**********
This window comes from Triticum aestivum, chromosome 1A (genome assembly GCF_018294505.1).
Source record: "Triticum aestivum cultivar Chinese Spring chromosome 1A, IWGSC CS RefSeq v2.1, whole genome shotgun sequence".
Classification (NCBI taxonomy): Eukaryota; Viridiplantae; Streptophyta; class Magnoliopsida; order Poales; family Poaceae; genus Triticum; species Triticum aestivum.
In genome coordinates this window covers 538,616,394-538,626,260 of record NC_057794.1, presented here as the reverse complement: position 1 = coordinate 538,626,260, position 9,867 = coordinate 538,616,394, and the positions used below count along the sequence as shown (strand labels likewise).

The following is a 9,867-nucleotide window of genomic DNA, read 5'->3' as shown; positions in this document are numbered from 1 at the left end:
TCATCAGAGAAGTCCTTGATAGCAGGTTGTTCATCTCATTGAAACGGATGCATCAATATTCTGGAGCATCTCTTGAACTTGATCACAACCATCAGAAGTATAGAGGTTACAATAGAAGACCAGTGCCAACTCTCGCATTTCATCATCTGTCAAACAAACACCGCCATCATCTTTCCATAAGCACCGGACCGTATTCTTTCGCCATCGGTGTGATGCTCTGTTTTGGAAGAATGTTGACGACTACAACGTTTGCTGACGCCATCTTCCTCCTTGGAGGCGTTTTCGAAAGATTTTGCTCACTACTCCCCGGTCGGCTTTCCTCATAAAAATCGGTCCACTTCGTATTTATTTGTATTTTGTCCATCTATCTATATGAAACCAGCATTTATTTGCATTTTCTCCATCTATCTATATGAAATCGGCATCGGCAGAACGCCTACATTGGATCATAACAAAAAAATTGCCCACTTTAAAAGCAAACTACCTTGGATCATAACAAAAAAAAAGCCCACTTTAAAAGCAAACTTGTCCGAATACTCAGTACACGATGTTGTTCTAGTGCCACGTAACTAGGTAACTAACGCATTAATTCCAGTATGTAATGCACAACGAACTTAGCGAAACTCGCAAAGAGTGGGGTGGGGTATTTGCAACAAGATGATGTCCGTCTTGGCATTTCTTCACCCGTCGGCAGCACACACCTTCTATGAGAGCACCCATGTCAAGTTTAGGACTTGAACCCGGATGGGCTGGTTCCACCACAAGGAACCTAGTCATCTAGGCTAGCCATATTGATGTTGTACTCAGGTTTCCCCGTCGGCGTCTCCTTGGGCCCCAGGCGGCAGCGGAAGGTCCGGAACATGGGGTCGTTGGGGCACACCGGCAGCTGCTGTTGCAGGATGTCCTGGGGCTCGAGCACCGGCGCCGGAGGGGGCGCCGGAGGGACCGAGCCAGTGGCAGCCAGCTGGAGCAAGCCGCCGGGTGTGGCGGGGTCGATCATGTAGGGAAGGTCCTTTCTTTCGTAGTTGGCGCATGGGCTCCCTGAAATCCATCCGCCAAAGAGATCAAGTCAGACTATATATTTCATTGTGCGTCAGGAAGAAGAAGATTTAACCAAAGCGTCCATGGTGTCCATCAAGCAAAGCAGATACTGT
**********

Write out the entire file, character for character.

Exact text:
This window comes from Triticum aestivum, chromosome 1A (genome assembly GCF_018294505.1).
Source record: "Triticum aestivum cultivar Chinese Spring chromosome 1A, IWGSC CS RefSeq v2.1, whole genome shotgun sequence".
Classification (NCBI taxonomy): Eukaryota; Viridiplantae; Streptophyta; class Magnoliopsida; order Poales; family Poaceae; genus Triticum; species Triticum aestivum.
In genome coordinates this window covers 538,616,394-538,626,260 of record NC_057794.1, presented here as the reverse complement: position 1 = coordinate 538,626,260, position 9,867 = coordinate 538,616,394, and the positions used below count along the sequence as shown (strand labels likewise).

The following is a 9,867-nucleotide window of genomic DNA, read 5'->3' as shown; positions in this document are numbered from 1 at the left end:
TCATCAGAGAAGTCCTTGATAGCAGGTTGTTCATCTCATTGAAACGGATGCATCAATATTCTGGAGCATCTCTTGAACTTGATCACAACCATCAGAAGTATAGAGGTTACAATAGAAGACCAGTGCCAACTCTCGCATTTCATCATCTGTCAAACAAACACCGCCATCATCTTTCCATAAGCACCGGACCGTATTCTTTCGCCATCGGTGTGATGCTCTGTTTTGGAAGAATGTTGACGACTACAACGTTTGCTGACGCCATCTTCCTCCTTGGAGGCGTTTTCGAAAGATTTTGCTCACTACTCCCCGGTCGGCTTTCCTCATAAAAATCGGTCCACTTCGTATTTATTTGTATTTTGTCCATCTATCTATATGAAACCAGCATTTATTTGCATTTTCTCCATCTATCTATATGAAATCGGCATCGGCAGAACGCCTACATTGGATCATAACAAAAAAATTGCCCACTTTAAAAGCAAACTACCTTGGATCATAACAAAAAAAAAGCCCACTTTAAAAGCAAACTTGTCCGAATACTCAGTACACGATGTTGTTCTAGTGCCACGTAACTAGGTAACTAACGCATTAATTCCAGTATGTAATGCACAACGAACTTAGCGAAACTCGCAAAGAGTGGGGTGGGGTATTTGCAACAAGATGATGTCCGTCTTGGCATTTCTTCACCCGTCGGCAGCACACACCTTCTATGAGAGCACCCATGTCAAGTTTAGGACTTGAACCCGGATGGGCTGGTTCCACCACAAGGAACCTAGTCATCTAGGCTAGCCATATTGATGTTGTACTCAGGTTTCCCCGTCGGCGTCTCCTTGGGCCCCAGGCGGCAGCGGAAGGTCCGGAACATGGGGTCGTTGGGGCACACCGGCAGCTGCTGTTGCAGGATGTCCTGGGGCTCGAGCACCGGCGCCGGAGGGGGCGCCGGAGGGACCGAGCCAGTGGCAGCCAGCTGGAGCAAGCCGCCGGGTGTGGCGGGGTCGATCATGTAGGGAAGGTCCTTTCTTTCGTAGTTGGCGCATGGGCTCCCTGAAATCCATCCGCCAAAGAGATCAAGTCAGACTATATATTTCATTGTGCGTCAGGAAGAAGAAGATTTAACCAAAGCGTCCATGGTGTCCATCAAGCAAAGCAGATACTGT